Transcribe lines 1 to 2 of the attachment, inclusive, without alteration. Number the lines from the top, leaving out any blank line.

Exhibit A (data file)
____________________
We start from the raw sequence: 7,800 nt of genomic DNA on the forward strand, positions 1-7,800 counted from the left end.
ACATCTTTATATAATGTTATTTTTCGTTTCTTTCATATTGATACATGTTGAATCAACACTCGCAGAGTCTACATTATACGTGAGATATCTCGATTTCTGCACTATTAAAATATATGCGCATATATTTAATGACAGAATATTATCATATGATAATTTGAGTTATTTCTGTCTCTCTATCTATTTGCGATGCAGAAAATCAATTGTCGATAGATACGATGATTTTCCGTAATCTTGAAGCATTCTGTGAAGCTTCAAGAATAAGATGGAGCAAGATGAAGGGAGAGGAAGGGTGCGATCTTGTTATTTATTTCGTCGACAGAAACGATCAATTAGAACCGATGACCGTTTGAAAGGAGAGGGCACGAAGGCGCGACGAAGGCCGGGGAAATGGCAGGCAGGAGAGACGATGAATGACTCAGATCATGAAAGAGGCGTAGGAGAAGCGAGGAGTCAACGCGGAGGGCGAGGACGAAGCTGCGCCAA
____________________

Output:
We start from the raw sequence: 7,800 nt of genomic DNA on the forward strand, positions 1-7,800 counted from the left end.
ACATCTTTATATAATGTTATTTTTCGTTTCTTTCATATTGATACATGTTGAATCAACACTCGCAGAGTCTACATTATACGTGAGATATCTCGATTTCTGCACTATTAAAATATATGCGCATATATTTAATGACAGAATATTATCATATGATAATTTGAGTTATTTCTGTCTCTCTATCTATTTGCGATGCAGAAAATCAATTGTCGATAGATACGATGATTTTCCGTAATCTTGAAGCATTCTGTGAAGCTTCAAGAATAAGATGGAGCAAGATGAAGGGAGAGGAAGGGTGCGATCTTGTTATTTATTTCGTCGACAGAAACGATCAATTAGAACCGATGACCGTTTGAAAGGAGAGGGCACGAAGGCGCGACGAAGGCCGGGGAAATGGCAGGCAGGAGAGACGATGAATGACTCAGATCATGAAAGAGGCGTAGGAGAAGCGAGGAGTCAACGCGGAGGGCGAGGACGAAGCTGCGCCAA